Unfair dismissal: gardening leave and small mistakes undermine fair procedure

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Unfair dismissal: gardening leave and small mistakes undermine fair procedure

Published 7 December 2016

In this case, the EAT considered an appeal against a finding that a redundancy dismissal was fair although the process had been "perfunctory" and "insensitive".

The facts

Mr Thomas had been employed for over forty years when his employer, BNP Paribas Real Estate Advisory and Property Management UK Ltd (BNP Paribas) undertook a strategic review, which identified a number of employees as being at risk of redundancy. He was called into a brief meeting where he was told the results of the strategic review, put on paid leave, and told that he should not contact clients or colleagues. The next day, he attended a consultation meeting, at which his employer read from a crib sheet, including the words, "…from today, the Company will cease to provide you with work, and accordingly you should not access the Company's premises…or contact any clients, customers, suppliers or employees…with immediate effect you will not have any access to company systems or email…." .

Following this meeting, BNP Paribas wrote to Mr Thomas. The EAT commented that the letter, "no doubt particularly hurtfully, was addressed to, "Dear Paul", whereas his name is Peter." After further consultation, a letter of dismissal was sent out, referring to the wrong termination date.

Mr Thomas' internal appeal was unsuccessful, and he issued claims for unfair dismissal and age discrimination. This alert does not cover the age discrimination element of his claim.

Holding that the dismissal was fair, the employment tribunal commented that, "…it was insensitive for the Respondent to get Mr Thomas' name wrong and to insist that the consultation ended on 6 February when in fact it ended on 13 February, but that does not make the consultation unreasonable. For a valued employee with 41 years' service, the process was handled in a perfunctory manner with a lack of sensitivity, but we are satisfied that the consultation fell within the range of reasonable responses." The tribunal did not explain why it found the consultation to be reasonable.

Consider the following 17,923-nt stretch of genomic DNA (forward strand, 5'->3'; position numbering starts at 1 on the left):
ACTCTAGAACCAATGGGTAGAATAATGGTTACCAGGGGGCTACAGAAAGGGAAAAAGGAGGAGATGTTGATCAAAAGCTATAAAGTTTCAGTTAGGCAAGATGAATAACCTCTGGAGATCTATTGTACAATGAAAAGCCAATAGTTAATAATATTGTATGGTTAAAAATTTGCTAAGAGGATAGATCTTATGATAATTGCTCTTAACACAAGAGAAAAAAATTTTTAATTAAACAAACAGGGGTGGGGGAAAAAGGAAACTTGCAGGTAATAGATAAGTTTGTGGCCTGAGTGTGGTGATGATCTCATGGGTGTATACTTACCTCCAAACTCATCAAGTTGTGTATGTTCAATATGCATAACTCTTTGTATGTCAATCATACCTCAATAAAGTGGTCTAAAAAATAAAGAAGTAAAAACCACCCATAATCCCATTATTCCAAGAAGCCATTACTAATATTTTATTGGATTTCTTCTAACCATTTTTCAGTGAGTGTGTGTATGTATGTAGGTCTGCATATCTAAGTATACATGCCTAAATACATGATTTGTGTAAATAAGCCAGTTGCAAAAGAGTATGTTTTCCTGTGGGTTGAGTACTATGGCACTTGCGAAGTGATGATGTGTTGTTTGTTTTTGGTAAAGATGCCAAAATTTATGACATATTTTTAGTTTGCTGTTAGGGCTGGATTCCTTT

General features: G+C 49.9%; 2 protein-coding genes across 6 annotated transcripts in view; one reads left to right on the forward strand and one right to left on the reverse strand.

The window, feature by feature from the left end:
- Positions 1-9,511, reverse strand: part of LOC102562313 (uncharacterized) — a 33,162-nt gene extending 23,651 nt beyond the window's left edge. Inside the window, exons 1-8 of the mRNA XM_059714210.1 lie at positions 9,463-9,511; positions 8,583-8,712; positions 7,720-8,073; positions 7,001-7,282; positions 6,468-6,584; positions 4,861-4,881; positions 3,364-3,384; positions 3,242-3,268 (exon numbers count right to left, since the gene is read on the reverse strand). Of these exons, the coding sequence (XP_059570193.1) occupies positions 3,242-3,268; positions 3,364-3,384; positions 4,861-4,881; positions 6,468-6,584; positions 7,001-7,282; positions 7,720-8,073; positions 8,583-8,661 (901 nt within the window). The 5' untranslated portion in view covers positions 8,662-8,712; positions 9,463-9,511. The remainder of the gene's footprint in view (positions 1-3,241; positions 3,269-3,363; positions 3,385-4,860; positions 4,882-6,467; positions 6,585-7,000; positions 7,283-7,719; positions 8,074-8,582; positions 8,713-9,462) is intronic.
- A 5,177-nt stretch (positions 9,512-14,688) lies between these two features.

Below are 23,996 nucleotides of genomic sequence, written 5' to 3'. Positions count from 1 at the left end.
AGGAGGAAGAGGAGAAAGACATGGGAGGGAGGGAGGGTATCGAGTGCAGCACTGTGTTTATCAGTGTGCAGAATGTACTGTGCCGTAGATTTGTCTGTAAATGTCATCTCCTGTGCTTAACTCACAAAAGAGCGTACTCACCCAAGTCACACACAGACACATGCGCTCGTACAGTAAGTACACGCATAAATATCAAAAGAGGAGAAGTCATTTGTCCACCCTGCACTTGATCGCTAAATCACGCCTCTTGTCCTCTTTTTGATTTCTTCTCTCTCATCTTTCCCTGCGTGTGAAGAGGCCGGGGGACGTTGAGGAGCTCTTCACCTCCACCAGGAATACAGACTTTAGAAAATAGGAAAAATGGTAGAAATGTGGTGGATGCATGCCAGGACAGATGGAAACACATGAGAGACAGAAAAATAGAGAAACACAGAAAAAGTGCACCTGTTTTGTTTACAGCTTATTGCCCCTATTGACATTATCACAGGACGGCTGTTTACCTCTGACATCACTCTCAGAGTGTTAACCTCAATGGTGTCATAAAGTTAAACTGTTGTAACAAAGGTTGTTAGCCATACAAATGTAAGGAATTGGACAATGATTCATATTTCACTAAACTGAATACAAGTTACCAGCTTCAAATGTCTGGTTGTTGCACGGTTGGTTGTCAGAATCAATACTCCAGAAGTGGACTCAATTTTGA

Mr Thomas appealed.

At the sift stage of the appeal (which is the stage where the EAT decides whether there is any reasonable ground for bringing an appeal) an EAT judge commented that, "…I find it surprising that an employer should find it necessary, if it is really at the beginning of a genuine consultation process…to put a long standing employee on gardening leave with no work, no contact with clients and no contact with fellow employees even before the consultation process has started."

In its judgment, the EAT referred to this as a "troubling decision" of the employment tribunal, and referred to the decision to send Mr Thomas on gardening leave and prohibiting contact with colleagues or clients as a "particularly insensitive approach".

The EAT held that the tribunal had failed to grapple with the consequences of the "perfunctory" and "insensitive" procedure, and that the tribunal should have given some form of reasoning to explain why the matters giving rise to the criticism and the insensitivity of the gardening leave did not render the dismissal unfair.

The case was remitted to a fresh tribunal to consider the unfair dismissal claim.

What does this mean for employers?

It is not uncommon for employers to deal with redundancy situations quickly and put employees on garden leave straight away to avoid disruption and to protect client relationships, the stability of the workforce and confidential information. This case demonstrates that this approach may be successfully challenged. The EAT said that, "A consultation process that is described in those terms is not necessarily unreasonable, but one would expect to find…some form of reasoning to explain why the matters that give rise to this stern criticism and the further insensitivity of gardening leave and so on, were not such as to render the consultation unreasonable".

As well as being a litigation risk, it is, practically, difficult to bring employees back into work once they have been put on garden leave for redundancy consultation. Employers should assess, on a case by case basis, whether it is necessary to put the employee on gardening leave from the beginning of consultation, and (where they decide it is) need to be able to explain their reasons for this.

Mr P Thomas v BNP Paribas 2016 UKEAT0134160310


Ceri Fuller

Ceri Fuller

London - Walbrook

+44 (0)20 7894 6583

Zoë Wigan

Zoë Wigan

London - Walbrook

+44 (0)20 7894 6564

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